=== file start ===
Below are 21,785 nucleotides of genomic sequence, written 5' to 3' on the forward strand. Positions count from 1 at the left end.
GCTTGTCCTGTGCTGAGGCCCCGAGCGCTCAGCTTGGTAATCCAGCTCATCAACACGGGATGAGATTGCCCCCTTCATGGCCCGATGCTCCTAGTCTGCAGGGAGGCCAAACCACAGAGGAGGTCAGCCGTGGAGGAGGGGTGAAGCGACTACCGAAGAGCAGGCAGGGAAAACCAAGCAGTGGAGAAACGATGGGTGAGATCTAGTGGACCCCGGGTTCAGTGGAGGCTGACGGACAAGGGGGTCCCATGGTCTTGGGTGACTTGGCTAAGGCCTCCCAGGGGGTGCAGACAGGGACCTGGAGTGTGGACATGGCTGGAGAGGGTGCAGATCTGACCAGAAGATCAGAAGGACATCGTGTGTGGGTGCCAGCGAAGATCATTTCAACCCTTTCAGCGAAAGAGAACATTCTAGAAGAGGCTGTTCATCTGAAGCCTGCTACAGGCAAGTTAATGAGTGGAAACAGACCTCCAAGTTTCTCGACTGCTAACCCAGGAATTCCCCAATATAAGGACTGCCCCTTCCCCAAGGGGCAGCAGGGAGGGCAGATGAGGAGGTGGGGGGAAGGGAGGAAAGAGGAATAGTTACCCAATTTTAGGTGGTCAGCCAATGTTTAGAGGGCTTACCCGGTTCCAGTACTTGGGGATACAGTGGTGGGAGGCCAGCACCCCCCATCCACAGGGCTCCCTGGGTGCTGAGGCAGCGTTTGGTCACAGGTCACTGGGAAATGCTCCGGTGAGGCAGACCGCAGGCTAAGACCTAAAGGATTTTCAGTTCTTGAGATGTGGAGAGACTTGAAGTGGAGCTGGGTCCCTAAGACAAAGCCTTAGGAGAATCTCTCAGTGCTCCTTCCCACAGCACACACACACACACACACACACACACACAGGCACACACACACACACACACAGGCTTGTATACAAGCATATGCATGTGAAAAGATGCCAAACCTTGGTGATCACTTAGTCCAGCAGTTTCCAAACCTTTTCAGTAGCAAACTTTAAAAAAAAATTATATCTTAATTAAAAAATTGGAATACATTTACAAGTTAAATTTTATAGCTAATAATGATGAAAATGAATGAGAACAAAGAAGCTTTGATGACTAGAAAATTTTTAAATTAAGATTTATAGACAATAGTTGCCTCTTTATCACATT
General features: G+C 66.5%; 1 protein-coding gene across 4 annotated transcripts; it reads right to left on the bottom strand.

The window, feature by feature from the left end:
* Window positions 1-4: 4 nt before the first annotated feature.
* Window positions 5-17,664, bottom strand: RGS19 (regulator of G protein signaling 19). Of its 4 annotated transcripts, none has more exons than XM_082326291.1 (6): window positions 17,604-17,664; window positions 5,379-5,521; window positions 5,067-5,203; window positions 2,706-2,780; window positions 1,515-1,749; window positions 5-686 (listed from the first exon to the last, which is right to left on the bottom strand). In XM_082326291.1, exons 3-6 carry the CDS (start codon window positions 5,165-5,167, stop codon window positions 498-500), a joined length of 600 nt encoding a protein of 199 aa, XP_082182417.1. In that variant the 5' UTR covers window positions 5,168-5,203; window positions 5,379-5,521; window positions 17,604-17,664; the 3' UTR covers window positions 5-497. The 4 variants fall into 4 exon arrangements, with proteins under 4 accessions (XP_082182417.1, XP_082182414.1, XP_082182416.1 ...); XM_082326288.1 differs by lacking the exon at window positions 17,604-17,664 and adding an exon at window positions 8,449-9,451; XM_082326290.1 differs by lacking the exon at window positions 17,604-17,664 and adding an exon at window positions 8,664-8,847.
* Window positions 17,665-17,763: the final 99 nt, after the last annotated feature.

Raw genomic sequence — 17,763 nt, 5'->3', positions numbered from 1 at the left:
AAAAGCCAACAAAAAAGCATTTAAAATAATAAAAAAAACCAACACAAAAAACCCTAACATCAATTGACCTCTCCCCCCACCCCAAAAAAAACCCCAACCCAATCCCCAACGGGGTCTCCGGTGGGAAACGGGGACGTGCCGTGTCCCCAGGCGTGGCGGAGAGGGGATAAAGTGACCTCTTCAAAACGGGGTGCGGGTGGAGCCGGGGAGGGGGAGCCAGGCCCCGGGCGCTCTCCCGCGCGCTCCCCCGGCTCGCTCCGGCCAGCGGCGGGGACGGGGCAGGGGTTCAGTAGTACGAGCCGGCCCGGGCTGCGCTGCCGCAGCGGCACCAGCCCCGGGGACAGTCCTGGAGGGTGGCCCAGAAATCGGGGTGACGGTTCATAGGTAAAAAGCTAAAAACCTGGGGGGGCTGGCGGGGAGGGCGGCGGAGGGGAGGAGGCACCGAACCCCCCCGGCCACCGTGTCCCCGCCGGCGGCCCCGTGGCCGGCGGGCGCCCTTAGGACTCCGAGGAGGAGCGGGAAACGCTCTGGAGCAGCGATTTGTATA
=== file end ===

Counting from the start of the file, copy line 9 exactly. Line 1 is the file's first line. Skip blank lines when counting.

AAAAGCCAACAAAAAAGCATTTAAAATAATAAAAAAAACCAACACAAAAAACCCTAACATCAATTGACCTCTCCCCCCACCCCAAAAAAAACCCCAACCCAATCCCCAACGGGGTCTCCGGTGGGAAACGGGGACGTGCCGTGTCCCCAGGCGTGGCGGAGAGGGGATAAAGTGACCTCTTCAAAACGGGGTGCGGGTGGAGCCGGGGAGGGGGAGCCAGGCCCCGGGCGCTCTCCCGCGCGCTCCCCCGGCTCGCTCCGGCCAGCGGCGGGGACGGGGCAGGGGTTCAGTAGTACGAGCCGGCCCGGGCTGCGCTGCCGCAGCGGCACCAGCCCCGGGGACAGTCCTGGAGGGTGGCCCAGAAATCGGGGTGACGGTTCATAGGTAAAAAGCTAAAAACCTGGGGGGGCTGGCGGGGAGGGCGGCGGAGGGGAGGAGGCACCGAACCCCCCCGGCCACCGTGTCCCCGCCGGCGGCCCCGTGGCCGGCGGGCGCCCTTAGGACTCCGAGGAGGAGCGGGAAACGCTCTGGAGCAGCGATTTGTATA